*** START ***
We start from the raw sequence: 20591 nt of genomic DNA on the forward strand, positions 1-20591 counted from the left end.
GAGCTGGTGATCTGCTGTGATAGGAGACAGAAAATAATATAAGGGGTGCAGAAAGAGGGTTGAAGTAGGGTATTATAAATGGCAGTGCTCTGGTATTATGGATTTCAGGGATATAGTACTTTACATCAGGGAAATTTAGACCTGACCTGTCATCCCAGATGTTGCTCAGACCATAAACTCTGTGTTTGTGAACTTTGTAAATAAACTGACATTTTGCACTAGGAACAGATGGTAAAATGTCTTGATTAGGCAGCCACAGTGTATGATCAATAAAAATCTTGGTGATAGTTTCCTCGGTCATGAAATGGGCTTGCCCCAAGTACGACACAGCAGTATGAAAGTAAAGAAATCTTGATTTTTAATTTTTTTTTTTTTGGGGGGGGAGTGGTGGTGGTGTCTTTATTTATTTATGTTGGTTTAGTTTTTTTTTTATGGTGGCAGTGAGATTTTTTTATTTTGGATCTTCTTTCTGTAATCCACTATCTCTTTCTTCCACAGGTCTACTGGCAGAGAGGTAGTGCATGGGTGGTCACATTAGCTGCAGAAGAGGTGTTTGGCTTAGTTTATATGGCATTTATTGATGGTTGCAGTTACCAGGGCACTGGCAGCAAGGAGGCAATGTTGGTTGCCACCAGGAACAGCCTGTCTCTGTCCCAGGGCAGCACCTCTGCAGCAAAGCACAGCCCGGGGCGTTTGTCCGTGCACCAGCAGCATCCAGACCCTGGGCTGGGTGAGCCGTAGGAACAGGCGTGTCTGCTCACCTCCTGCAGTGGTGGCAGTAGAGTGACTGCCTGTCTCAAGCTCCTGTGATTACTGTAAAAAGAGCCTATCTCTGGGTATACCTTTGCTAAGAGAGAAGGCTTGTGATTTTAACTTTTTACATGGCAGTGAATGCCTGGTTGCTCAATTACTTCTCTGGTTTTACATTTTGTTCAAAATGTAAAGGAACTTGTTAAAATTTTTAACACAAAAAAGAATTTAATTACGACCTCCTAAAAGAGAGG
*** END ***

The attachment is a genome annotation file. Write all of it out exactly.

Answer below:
We start from the raw sequence: 20591 nt of genomic DNA on the forward strand, positions 1-20591 counted from the left end.
GAGCTGGTGATCTGCTGTGATAGGAGACAGAAAATAATATAAGGGGTGCAGAAAGAGGGTTGAAGTAGGGTATTATAAATGGCAGTGCTCTGGTATTATGGATTTCAGGGATATAGTACTTTACATCAGGGAAATTTAGACCTGACCTGTCATCCCAGATGTTGCTCAGACCATAAACTCTGTGTTTGTGAACTTTGTAAATAAACTGACATTTTGCACTAGGAACAGATGGTAAAATGTCTTGATTAGGCAGCCACAGTGTATGATCAATAAAAATCTTGGTGATAGTTTCCTCGGTCATGAAATGGGCTTGCCCCAAGTACGACACAGCAGTATGAAAGTAAAGAAATCTTGATTTTTAATTTTTTTTTTTTTGGGGGGGGAGTGGTGGTGGTGTCTTTATTTATTTATGTTGGTTTAGTTTTTTTTTTATGGTGGCAGTGAGATTTTTTTATTTTGGATCTTCTTTCTGTAATCCACTATCTCTTTCTTCCACAGGTCTACTGGCAGAGAGGTAGTGCATGGGTGGTCACATTAGCTGCAGAAGAGGTGTTTGGCTTAGTTTATATGGCATTTATTGATGGTTGCAGTTACCAGGGCACTGGCAGCAAGGAGGCAATGTTGGTTGCCACCAGGAACAGCCTGTCTCTGTCCCAGGGCAGCACCTCTGCAGCAAAGCACAGCCCGGGGCGTTTGTCCGTGCACCAGCAGCATCCAGACCCTGGGCTGGGTGAGCCGTAGGAACAGGCGTGTCTGCTCACCTCCTGCAGTGGTGGCAGTAGAGTGACTGCCTGTCTCAAGCTCCTGTGATTACTGTAAAAAGAGCCTATCTCTGGGTATACCTTTGCTAAGAGAGAAGGCTTGTGATTTTAACTTTTTACATGGCAGTGAATGCCTGGTTGCTCAATTACTTCTCTGGTTTTACATTTTGTTCAAAATGTAAAGGAACTTGTTAAAATTTTTAACACAAAAAAGAATTTAATTACGACCTCCTAAAAGAGAGG